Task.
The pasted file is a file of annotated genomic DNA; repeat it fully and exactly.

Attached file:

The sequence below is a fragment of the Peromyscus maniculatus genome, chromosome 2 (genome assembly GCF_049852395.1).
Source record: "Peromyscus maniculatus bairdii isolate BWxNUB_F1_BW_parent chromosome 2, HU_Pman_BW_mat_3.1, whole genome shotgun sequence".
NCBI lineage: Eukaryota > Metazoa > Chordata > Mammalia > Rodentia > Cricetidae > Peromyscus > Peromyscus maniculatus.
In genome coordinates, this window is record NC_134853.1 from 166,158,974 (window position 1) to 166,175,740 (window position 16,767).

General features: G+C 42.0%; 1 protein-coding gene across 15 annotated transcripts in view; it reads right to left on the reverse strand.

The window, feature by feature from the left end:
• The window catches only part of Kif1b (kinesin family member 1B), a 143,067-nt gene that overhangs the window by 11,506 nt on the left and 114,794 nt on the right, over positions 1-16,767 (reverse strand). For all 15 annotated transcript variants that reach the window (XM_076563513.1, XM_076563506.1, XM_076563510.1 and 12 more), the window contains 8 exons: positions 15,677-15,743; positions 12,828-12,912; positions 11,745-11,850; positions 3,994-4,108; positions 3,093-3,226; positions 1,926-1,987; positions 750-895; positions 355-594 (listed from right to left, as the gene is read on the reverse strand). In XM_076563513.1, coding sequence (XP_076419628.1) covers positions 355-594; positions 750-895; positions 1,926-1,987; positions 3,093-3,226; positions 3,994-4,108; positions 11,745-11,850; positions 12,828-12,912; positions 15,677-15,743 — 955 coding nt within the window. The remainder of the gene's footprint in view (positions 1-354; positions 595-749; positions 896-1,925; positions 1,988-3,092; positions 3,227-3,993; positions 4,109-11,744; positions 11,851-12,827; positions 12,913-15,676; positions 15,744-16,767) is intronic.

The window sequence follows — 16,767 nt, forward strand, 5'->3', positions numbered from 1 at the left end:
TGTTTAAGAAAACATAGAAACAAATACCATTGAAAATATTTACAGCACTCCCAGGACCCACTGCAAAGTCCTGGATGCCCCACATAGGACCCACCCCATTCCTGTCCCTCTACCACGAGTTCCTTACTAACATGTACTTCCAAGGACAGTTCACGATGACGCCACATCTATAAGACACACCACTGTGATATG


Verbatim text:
The sequence below is a fragment of the Peromyscus maniculatus genome, chromosome 2 (genome assembly GCF_049852395.1).
Source record: "Peromyscus maniculatus bairdii isolate BWxNUB_F1_BW_parent chromosome 2, HU_Pman_BW_mat_3.1, whole genome shotgun sequence".
NCBI lineage: Eukaryota > Metazoa > Chordata > Mammalia > Rodentia > Cricetidae > Peromyscus > Peromyscus maniculatus.
In genome coordinates, this window is record NC_134853.1 from 166,158,974 (window position 1) to 166,175,740 (window position 16,767).

General features: G+C 42.0%; 1 protein-coding gene across 15 annotated transcripts in view; it reads right to left on the reverse strand.

The window, feature by feature from the left end:
• The window catches only part of Kif1b (kinesin family member 1B), a 143,067-nt gene that overhangs the window by 11,506 nt on the left and 114,794 nt on the right, over positions 1-16,767 (reverse strand). For all 15 annotated transcript variants that reach the window (XM_076563513.1, XM_076563506.1, XM_076563510.1 and 12 more), the window contains 8 exons: positions 15,677-15,743; positions 12,828-12,912; positions 11,745-11,850; positions 3,994-4,108; positions 3,093-3,226; positions 1,926-1,987; positions 750-895; positions 355-594 (listed from right to left, as the gene is read on the reverse strand). In XM_076563513.1, coding sequence (XP_076419628.1) covers positions 355-594; positions 750-895; positions 1,926-1,987; positions 3,093-3,226; positions 3,994-4,108; positions 11,745-11,850; positions 12,828-12,912; positions 15,677-15,743 — 955 coding nt within the window. The remainder of the gene's footprint in view (positions 1-354; positions 595-749; positions 896-1,925; positions 1,988-3,092; positions 3,227-3,993; positions 4,109-11,744; positions 11,851-12,827; positions 12,913-15,676; positions 15,744-16,767) is intronic.

The window sequence follows — 16,767 nt, forward strand, 5'->3', positions numbered from 1 at the left end:
TGTTTAAGAAAACATAGAAACAAATACCATTGAAAATATTTACAGCACTCCCAGGACCCACTGCAAAGTCCTGGATGCCCCACATAGGACCCACCCCATTCCTGTCCCTCTACCACGAGTTCCTTACTAACATGTACTTCCAAGGACAGTTCACGATGACGCCACATCTATAAGACACACCACTGTGATATG